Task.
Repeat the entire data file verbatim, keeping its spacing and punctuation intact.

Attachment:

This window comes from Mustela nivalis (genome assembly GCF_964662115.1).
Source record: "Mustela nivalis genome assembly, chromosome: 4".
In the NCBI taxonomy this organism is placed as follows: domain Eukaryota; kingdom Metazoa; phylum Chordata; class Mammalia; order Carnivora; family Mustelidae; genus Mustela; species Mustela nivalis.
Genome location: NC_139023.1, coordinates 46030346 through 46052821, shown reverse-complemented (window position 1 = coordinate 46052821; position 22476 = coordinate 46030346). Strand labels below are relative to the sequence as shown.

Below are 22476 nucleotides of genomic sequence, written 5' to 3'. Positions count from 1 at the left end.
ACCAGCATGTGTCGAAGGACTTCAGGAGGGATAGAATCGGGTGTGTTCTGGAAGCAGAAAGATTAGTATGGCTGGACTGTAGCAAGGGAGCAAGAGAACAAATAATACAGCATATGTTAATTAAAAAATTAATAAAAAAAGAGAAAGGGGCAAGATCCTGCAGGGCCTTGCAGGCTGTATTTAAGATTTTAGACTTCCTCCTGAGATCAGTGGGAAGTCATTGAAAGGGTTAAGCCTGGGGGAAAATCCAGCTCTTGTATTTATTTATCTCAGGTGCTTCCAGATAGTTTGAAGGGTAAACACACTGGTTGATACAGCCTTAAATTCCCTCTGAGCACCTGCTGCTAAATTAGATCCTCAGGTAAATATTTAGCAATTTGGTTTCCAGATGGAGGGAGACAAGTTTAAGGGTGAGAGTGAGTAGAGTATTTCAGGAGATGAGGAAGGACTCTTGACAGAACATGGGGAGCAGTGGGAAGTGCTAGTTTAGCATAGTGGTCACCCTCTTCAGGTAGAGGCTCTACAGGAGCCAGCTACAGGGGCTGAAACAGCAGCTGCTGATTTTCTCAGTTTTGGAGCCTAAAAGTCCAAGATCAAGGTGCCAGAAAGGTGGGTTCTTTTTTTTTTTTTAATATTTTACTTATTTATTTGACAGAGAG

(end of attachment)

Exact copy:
This window comes from Mustela nivalis (genome assembly GCF_964662115.1).
Source record: "Mustela nivalis genome assembly, chromosome: 4".
In the NCBI taxonomy this organism is placed as follows: domain Eukaryota; kingdom Metazoa; phylum Chordata; class Mammalia; order Carnivora; family Mustelidae; genus Mustela; species Mustela nivalis.
Genome location: NC_139023.1, coordinates 46030346 through 46052821, shown reverse-complemented (window position 1 = coordinate 46052821; position 22476 = coordinate 46030346). Strand labels below are relative to the sequence as shown.

Below are 22476 nucleotides of genomic sequence, written 5' to 3'. Positions count from 1 at the left end.
ACCAGCATGTGTCGAAGGACTTCAGGAGGGATAGAATCGGGTGTGTTCTGGAAGCAGAAAGATTAGTATGGCTGGACTGTAGCAAGGGAGCAAGAGAACAAATAATACAGCATATGTTAATTAAAAAATTAATAAAAAAAGAGAAAGGGGCAAGATCCTGCAGGGCCTTGCAGGCTGTATTTAAGATTTTAGACTTCCTCCTGAGATCAGTGGGAAGTCATTGAAAGGGTTAAGCCTGGGGGAAAATCCAGCTCTTGTATTTATTTATCTCAGGTGCTTCCAGATAGTTTGAAGGGTAAACACACTGGTTGATACAGCCTTAAATTCCCTCTGAGCACCTGCTGCTAAATTAGATCCTCAGGTAAATATTTAGCAATTTGGTTTCCAGATGGAGGGAGACAAGTTTAAGGGTGAGAGTGAGTAGAGTATTTCAGGAGATGAGGAAGGACTCTTGACAGAACATGGGGAGCAGTGGGAAGTGCTAGTTTAGCATAGTGGTCACCCTCTTCAGGTAGAGGCTCTACAGGAGCCAGCTACAGGGGCTGAAACAGCAGCTGCTGATTTTCTCAGTTTTGGAGCCTAAAAGTCCAAGATCAAGGTGCCAGAAAGGTGGGTTCTTTTTTTTTTTTTAATATTTTACTTATTTATTTGACAGAGAG